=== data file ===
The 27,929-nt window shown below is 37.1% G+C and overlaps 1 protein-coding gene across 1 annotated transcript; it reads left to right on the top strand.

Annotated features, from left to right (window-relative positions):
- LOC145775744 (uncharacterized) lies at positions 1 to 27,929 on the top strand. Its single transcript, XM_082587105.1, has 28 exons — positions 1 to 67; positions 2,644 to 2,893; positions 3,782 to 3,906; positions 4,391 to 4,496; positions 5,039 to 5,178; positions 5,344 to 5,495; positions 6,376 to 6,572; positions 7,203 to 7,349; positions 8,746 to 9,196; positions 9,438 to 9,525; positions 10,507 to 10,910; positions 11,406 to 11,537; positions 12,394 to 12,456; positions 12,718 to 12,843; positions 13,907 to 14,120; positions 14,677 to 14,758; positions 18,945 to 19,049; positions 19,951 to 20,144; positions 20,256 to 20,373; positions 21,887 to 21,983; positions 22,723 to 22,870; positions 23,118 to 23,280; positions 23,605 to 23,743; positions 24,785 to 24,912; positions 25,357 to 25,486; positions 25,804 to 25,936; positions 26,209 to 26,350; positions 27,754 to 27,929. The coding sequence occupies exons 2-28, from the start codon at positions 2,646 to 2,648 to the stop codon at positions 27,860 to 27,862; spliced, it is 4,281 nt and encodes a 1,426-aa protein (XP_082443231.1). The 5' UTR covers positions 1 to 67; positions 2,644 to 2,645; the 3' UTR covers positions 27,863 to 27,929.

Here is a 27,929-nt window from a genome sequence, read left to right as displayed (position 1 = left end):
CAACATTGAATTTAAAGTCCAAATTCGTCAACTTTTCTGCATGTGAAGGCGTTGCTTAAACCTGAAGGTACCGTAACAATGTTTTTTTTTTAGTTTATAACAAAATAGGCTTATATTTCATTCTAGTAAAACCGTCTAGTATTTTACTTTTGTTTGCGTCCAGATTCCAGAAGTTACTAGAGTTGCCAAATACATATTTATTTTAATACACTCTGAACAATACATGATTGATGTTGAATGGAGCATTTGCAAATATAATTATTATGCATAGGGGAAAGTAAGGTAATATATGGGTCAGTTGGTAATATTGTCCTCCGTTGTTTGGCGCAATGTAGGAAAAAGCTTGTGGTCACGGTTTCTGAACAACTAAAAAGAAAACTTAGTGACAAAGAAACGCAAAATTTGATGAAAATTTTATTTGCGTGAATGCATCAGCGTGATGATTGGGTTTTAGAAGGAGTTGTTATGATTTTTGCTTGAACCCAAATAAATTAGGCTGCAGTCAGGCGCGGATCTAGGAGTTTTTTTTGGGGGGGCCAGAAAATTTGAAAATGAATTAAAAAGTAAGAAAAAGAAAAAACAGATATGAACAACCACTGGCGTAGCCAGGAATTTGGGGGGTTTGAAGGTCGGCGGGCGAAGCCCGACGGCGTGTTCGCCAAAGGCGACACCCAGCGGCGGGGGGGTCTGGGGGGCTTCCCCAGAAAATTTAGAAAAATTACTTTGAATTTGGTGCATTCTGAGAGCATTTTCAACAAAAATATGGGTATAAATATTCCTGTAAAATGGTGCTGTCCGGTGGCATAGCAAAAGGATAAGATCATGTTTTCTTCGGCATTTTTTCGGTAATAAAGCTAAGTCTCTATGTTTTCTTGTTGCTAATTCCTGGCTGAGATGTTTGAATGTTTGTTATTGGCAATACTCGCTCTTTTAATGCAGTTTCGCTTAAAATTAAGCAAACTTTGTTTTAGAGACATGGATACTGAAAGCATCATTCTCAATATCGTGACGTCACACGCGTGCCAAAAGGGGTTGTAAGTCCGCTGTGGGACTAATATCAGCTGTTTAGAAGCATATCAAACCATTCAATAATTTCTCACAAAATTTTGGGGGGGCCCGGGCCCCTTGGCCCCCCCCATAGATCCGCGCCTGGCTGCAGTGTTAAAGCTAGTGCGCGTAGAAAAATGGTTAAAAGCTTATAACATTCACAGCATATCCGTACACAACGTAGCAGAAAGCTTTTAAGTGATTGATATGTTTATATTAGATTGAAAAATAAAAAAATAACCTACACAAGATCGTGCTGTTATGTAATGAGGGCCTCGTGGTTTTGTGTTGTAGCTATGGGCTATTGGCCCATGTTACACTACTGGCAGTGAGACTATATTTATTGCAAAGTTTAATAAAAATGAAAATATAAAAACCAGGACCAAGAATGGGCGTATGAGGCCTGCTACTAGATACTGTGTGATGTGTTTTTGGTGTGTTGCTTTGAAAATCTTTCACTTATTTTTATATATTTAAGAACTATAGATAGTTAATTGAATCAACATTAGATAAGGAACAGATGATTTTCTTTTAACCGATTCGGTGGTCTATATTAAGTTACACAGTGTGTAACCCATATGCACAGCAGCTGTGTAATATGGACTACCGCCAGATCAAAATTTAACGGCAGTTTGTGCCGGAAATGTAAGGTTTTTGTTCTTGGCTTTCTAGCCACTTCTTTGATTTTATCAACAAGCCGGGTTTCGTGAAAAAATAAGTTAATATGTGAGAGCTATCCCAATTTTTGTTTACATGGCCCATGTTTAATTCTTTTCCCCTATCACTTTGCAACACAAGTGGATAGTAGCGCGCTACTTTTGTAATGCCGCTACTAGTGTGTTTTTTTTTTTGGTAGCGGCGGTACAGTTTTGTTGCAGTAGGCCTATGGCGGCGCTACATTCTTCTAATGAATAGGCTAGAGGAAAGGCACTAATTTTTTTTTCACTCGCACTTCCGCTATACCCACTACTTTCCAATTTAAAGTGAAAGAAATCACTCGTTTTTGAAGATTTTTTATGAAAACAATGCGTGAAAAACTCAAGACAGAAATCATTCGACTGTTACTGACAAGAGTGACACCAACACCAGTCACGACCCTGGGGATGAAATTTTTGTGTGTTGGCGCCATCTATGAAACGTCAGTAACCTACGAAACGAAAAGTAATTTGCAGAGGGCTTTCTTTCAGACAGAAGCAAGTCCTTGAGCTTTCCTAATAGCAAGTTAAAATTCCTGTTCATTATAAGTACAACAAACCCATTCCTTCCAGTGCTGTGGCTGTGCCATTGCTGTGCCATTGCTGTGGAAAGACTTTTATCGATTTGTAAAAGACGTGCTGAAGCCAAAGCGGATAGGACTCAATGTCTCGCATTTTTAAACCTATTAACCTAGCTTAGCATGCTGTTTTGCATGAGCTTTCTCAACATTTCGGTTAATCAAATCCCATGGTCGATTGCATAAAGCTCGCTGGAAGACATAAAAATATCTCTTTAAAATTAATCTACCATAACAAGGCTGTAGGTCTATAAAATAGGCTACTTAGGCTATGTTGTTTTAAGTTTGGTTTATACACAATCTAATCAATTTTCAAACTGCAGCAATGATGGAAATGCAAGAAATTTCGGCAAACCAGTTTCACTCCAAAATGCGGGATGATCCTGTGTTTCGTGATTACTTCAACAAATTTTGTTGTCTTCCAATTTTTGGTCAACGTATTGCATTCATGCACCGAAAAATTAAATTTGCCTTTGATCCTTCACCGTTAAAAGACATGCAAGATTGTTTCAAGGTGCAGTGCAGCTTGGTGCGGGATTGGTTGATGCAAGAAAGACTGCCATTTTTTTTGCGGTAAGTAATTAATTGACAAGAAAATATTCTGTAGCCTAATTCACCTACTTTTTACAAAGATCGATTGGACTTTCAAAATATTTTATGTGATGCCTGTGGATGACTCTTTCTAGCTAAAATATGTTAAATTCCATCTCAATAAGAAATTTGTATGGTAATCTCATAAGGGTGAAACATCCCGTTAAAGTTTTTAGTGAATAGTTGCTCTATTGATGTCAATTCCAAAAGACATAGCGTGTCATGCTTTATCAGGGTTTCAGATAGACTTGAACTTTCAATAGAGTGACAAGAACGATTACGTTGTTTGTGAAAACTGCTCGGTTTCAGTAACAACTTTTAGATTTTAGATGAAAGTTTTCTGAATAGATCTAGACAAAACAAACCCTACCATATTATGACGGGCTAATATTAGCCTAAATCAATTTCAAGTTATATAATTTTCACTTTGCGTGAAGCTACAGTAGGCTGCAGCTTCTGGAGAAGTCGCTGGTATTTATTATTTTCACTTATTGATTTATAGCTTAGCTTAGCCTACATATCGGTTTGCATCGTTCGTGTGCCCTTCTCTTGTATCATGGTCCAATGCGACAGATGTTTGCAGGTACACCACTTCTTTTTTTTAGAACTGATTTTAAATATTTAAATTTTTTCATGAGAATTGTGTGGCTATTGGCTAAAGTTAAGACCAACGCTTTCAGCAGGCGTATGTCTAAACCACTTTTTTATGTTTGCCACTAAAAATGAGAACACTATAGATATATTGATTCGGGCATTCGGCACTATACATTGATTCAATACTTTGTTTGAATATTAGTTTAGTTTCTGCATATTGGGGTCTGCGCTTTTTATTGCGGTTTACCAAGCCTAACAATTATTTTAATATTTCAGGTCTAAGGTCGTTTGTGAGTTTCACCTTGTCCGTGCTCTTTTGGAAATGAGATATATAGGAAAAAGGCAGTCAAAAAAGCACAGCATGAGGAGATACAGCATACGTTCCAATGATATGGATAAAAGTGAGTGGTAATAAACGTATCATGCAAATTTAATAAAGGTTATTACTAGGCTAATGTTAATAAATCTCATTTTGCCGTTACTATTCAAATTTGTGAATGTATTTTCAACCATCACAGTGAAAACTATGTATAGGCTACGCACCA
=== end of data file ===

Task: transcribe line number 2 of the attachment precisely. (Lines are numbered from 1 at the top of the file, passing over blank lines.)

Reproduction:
Annotated features, from left to right (window-relative positions):